One of the most common reasons for driver's license revocation is a DUI offense, or an offense that involves alcohol or drugs. A conviction for a first offense DUI violation subjects the driver to a suspension of up to six months. Any driver who refuses to take a Breathalyzer test is subject to having his or her license privileges revoked. A person who is physically or mentally unable to operate a vehicle may have his or her privileges taken. A person with an amputation or severe mental retardation may be included in this class of drivers.
Drivers may also have their licenses revoked for failure to pay fines or obligations such as child support. The child support courts may see a license revocation as the only way to motivate the non-custodial parent to pay dues. Additionally, drivers who use poor judgment can have their licenses revoked for accumulating traffic violation points. Any person who accumulates more than 12 points on his or her license within 12 months is subject to immediate revocation of privileges. Points disappear from a driver's record two years after their assignment. A driver who has lost his or her license must go through a certain process to have the license restored.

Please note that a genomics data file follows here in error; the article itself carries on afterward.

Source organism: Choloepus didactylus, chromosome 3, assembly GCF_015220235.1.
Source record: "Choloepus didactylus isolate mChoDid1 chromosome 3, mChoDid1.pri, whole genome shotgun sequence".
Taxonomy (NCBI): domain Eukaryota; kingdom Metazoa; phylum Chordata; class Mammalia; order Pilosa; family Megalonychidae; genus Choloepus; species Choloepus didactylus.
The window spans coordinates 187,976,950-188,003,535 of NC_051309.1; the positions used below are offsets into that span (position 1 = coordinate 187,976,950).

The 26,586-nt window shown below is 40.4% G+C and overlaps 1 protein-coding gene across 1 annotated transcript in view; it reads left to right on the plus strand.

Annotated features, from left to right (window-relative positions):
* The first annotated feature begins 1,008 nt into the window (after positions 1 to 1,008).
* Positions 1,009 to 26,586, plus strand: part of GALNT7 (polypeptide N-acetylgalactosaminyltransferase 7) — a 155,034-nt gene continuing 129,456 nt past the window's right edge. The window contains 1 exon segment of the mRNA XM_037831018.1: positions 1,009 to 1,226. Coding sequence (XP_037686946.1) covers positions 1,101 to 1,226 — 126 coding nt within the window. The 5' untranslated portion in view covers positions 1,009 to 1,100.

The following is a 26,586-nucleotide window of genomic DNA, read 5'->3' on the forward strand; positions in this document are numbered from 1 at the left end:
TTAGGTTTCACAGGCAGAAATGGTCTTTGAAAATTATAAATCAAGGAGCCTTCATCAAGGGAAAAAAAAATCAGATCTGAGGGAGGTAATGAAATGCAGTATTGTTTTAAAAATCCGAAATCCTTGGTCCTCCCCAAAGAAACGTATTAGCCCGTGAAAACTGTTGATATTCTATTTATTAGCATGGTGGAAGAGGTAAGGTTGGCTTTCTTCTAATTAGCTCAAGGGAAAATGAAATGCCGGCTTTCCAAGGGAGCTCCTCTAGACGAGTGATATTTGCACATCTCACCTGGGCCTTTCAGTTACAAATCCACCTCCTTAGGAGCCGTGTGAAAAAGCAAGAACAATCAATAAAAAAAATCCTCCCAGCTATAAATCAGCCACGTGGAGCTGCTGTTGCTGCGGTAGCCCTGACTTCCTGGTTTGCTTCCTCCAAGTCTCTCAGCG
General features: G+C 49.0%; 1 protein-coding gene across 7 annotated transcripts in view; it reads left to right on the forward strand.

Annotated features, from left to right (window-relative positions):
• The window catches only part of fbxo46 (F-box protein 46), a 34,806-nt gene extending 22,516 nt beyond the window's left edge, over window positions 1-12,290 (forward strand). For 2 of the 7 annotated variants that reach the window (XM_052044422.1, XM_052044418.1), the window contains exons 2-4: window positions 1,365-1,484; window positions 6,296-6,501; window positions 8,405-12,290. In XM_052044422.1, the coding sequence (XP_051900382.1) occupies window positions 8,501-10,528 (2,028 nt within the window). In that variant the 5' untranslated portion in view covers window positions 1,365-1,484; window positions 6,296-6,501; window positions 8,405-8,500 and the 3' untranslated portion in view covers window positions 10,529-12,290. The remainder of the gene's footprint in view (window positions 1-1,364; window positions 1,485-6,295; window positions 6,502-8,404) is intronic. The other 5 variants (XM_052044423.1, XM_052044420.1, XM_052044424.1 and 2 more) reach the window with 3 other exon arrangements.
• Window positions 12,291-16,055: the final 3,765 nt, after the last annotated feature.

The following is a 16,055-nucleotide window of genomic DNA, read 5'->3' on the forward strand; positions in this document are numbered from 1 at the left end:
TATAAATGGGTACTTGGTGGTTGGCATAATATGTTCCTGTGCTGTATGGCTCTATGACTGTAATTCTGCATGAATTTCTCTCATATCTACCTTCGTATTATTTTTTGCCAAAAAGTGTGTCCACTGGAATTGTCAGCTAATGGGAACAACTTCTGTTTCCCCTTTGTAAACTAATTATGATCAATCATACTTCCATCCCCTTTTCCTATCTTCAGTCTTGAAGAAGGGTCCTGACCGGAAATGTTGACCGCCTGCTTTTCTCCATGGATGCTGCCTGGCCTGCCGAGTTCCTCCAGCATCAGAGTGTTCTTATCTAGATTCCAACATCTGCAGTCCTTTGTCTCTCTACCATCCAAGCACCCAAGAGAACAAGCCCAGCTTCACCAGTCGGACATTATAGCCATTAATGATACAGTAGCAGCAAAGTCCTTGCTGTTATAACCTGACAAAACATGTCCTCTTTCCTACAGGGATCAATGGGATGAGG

The procedure for restoring one's license depends on the reason that it was revoked in the first place. For example, a person who had his or her license revoked for child support could remedy the situation by first paying the back support. That person will be able to reinstate his or her license quickly. On the other hand, a person who has his or her license revoked for a DUI will have to wait until the revocation period clears. That person may also have to satisfy certain obligations as set forth by the authorities.
A person who has lost his so her license because of physical or mental incapacity will have to pass a driver reexamination test to obtain his or her privileges back. A person who has his or her license revoked because of an alcohol problem will have to apply for reexamination, as well. The person will have to furnish proof that the medical condition, alcoholism or mental impairment no longer exists. Proof of such may be in the form of a certificate for taking driver's classes, a psychiatrist or doctor's statement, or a substance abuse evaluation form.
Once a Michigan citizen receives approval to have his or her license restored, that person will have to pay a fee to the department of Motor vehicles. The standard reinstatement fee for a driver license restoration in Michigan is $125. The cost covers fees for administrative duties and so forth.